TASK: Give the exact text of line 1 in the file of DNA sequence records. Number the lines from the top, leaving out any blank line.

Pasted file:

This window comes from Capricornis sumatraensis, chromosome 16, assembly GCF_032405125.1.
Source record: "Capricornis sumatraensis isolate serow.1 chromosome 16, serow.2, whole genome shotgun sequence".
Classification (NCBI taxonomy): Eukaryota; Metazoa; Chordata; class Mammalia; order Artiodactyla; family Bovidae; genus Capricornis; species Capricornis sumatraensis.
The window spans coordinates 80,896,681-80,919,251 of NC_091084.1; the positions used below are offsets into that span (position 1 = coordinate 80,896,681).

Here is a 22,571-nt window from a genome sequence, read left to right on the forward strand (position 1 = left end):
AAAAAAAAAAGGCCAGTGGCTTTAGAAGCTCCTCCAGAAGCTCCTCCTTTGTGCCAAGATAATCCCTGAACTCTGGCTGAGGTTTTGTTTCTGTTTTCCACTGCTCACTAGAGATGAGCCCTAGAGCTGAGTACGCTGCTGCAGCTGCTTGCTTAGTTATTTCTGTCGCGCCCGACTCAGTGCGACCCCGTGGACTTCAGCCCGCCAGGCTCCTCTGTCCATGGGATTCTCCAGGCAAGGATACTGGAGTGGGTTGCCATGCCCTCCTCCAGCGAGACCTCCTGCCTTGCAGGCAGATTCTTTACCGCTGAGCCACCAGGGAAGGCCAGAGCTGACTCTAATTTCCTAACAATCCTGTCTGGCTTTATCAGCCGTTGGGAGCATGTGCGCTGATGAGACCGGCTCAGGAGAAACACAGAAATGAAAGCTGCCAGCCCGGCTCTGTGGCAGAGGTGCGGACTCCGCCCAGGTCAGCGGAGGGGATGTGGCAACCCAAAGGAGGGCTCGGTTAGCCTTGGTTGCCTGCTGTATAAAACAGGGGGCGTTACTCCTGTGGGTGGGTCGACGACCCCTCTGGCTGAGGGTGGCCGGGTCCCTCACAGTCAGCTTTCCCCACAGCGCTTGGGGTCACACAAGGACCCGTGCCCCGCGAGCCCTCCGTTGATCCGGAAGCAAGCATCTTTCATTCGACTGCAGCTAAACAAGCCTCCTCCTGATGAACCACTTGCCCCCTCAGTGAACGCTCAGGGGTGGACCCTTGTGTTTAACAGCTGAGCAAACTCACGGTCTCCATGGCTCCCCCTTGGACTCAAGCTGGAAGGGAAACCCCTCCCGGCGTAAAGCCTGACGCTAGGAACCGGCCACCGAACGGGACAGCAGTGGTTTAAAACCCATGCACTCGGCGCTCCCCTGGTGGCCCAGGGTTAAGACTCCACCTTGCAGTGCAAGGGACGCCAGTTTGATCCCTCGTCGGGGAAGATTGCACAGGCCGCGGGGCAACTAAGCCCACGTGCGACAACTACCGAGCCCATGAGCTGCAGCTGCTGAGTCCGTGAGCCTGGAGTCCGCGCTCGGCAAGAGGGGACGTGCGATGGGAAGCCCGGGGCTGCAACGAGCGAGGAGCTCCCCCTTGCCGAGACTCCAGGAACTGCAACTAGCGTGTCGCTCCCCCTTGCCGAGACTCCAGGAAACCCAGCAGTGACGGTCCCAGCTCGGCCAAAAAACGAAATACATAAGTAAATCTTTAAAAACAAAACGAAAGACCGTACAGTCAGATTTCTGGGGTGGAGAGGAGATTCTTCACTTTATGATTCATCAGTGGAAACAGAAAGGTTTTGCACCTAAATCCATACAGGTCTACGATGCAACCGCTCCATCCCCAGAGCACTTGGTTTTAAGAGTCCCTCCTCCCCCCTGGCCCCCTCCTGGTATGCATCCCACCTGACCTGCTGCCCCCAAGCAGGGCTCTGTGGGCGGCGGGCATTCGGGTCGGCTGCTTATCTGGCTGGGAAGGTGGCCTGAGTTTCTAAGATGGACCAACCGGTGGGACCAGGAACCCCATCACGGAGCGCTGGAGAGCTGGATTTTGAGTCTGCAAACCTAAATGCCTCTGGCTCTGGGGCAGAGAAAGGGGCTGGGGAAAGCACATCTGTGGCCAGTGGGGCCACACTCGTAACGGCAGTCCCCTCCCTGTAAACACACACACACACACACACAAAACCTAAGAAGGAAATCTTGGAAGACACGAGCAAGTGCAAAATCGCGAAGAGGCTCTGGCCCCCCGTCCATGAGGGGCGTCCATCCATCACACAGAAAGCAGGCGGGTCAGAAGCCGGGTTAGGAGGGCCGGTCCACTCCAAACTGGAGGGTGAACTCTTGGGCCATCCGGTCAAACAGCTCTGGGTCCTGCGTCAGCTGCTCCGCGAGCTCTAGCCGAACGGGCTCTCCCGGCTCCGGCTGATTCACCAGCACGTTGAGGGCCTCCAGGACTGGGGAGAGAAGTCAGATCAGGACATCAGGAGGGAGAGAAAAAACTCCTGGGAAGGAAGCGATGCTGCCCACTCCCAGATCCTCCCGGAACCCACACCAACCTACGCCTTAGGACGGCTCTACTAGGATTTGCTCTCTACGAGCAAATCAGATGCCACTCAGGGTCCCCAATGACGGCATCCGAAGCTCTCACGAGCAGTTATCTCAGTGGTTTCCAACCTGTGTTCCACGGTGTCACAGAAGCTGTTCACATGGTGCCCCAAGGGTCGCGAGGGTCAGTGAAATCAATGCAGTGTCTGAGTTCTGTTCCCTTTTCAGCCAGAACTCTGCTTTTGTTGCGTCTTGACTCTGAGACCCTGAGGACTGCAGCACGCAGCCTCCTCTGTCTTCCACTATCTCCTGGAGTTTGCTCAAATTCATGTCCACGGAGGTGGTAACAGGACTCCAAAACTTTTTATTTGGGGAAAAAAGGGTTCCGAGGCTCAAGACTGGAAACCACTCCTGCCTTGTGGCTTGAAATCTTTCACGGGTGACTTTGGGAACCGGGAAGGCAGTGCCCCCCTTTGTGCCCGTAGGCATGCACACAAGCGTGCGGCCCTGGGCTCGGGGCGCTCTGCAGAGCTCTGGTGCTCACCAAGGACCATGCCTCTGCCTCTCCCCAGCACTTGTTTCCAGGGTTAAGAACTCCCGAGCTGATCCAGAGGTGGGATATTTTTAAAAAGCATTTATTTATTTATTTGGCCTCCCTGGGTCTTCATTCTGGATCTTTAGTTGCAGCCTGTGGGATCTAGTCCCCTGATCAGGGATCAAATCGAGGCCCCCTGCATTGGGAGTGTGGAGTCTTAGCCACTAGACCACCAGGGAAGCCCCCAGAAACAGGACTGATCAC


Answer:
This window comes from Capricornis sumatraensis, chromosome 16, assembly GCF_032405125.1.